various types of vibration, vibrators, piezoelectric devices such as actuators and filters, high
voltage generation devices, micro power supplies, various drive devices, position control devices,
vibration suppression devices, It can be used for fluid discharge devices (paint discharge, fuel
discharge, etc.). In addition, the piezoelectric ceramic composition and the piezoelectric element
according to the embodiment of the present invention are particularly suitable for applications
where excellent thermal durability is required (for example, a knock sensor, a combustion
pressure sensor, etc.).
[0061]
FIG. 4 is a diagram showing experimental results on the characteristics of a plurality of sample
compositions including an example of the present invention. From this experimental result, it is
possible to evaluate the influence of the subphase ratio on the characteristics of the piezoelectric
ceramic composition. Further, with respect to the type of the component element B (Nb, Ta) of
the subphase and the type of the component element C (Ca, Sr, Ba) of the main phase, the
influence on the characteristics of the piezoelectric ceramic composition can be evaluated.
[0062]
Samples S01 to S04 in FIG. 4 are samples created as comparative examples. The samples S01
and S02 are composed of only the second crystal phase. In preparing these samples S01 and
S02, first, each of the K2CO3 powder, the Nb2O5 powder, and the TiO2 powder was weighed so
that the coefficient x in the composition formula of the second crystal phase becomes the
quantitative ratio shown in FIG. 4 . Then, ethanol was added to these powders and wet mixed in a
ball mill for 15 hours to obtain a slurry. Thereafter, the mixed powder obtained by drying the
slurry was calcined at 600 to 1000 ° C. for 1 to 10 hours in an air atmosphere to obtain a
calcined material. The calcined product was pulverized in a ball mill, mixed with a dispersant, a
binder and ethanol, and mixed to form a slurry. Thereafter, the slurry was dried, granulated,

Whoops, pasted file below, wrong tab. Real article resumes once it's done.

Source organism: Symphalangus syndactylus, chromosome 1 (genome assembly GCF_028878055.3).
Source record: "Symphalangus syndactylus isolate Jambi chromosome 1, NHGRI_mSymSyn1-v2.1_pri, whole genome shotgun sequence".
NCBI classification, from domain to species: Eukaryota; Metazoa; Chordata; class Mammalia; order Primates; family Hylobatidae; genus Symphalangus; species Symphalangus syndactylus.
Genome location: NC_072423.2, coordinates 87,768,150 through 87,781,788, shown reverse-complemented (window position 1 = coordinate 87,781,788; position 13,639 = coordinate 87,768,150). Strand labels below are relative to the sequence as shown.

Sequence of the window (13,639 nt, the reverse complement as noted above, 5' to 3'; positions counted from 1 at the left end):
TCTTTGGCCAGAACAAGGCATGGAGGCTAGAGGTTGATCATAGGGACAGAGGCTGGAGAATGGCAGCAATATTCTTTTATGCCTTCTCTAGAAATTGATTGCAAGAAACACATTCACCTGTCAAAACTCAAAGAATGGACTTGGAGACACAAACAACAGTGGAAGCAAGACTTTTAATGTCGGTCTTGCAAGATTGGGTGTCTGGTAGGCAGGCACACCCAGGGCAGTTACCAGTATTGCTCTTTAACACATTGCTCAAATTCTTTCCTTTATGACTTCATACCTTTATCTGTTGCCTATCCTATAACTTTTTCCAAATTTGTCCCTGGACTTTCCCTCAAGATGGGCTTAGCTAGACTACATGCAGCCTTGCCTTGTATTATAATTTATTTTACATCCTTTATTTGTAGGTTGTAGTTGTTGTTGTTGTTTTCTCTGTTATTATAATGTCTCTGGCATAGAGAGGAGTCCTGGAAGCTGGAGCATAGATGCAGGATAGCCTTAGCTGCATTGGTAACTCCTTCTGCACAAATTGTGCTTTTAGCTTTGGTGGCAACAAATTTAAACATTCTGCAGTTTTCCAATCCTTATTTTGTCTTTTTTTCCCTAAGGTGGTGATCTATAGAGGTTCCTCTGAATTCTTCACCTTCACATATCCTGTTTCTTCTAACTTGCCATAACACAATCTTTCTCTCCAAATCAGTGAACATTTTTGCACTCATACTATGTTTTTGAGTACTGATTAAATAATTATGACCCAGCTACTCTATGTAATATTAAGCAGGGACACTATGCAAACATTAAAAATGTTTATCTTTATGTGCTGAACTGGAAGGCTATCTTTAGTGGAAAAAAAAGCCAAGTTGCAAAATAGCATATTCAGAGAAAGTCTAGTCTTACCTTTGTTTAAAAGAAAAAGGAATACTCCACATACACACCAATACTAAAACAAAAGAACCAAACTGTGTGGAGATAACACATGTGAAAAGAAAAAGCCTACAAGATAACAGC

subjected to uniaxial pressing at a pressure of 20 MPa, and formed into a disk shape (diameter
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19
20 mm, thickness 2 mm). Thereafter, CIP processing was performed at a pressure of 150 MPa,
and the obtained CIP pressed body was sintered while being held at 900 to 1300 ° C. in an air
atmosphere for 1 to 10 hours.
[0063]
The samples S03 and S04 are composed of only the first crystal phase. In preparing these
samples S03 and S04, first, each of K2CO3 powder, Na2CO3 powder, Li2CO3 powder and
Nb2O5 powder is subjected to each of the coefficients a, b, c, d and e in the composition formula
of the first crystal phase. Were weighed so as to obtain the quantitative ratio of FIG. Ethanol was
added to these powders and wet mixed in a ball mill for 15 hours to obtain a slurry. Thereafter,
the mixed powder obtained by drying the slurry was calcined at 600 to 1000 ° C. for 1 to 10
hours in an air atmosphere to obtain a calcined material. The calcined product was pulverized in
a ball mill, mixed with a dispersant, a binder and ethanol, and mixed to form a slurry. Thereafter,
the slurry was dried, granulated, subjected to uniaxial pressing at a pressure of 20 MPa, and
formed into a disk shape (diameter 20 mm, thickness 2 mm). Thereafter, CIP processing was
performed at a pressure of 150 MPa, and the obtained CIP pressed body was sintered while
being held at 900 to 1300 ° C. in an air atmosphere for 1 to 10 hours.
[0064]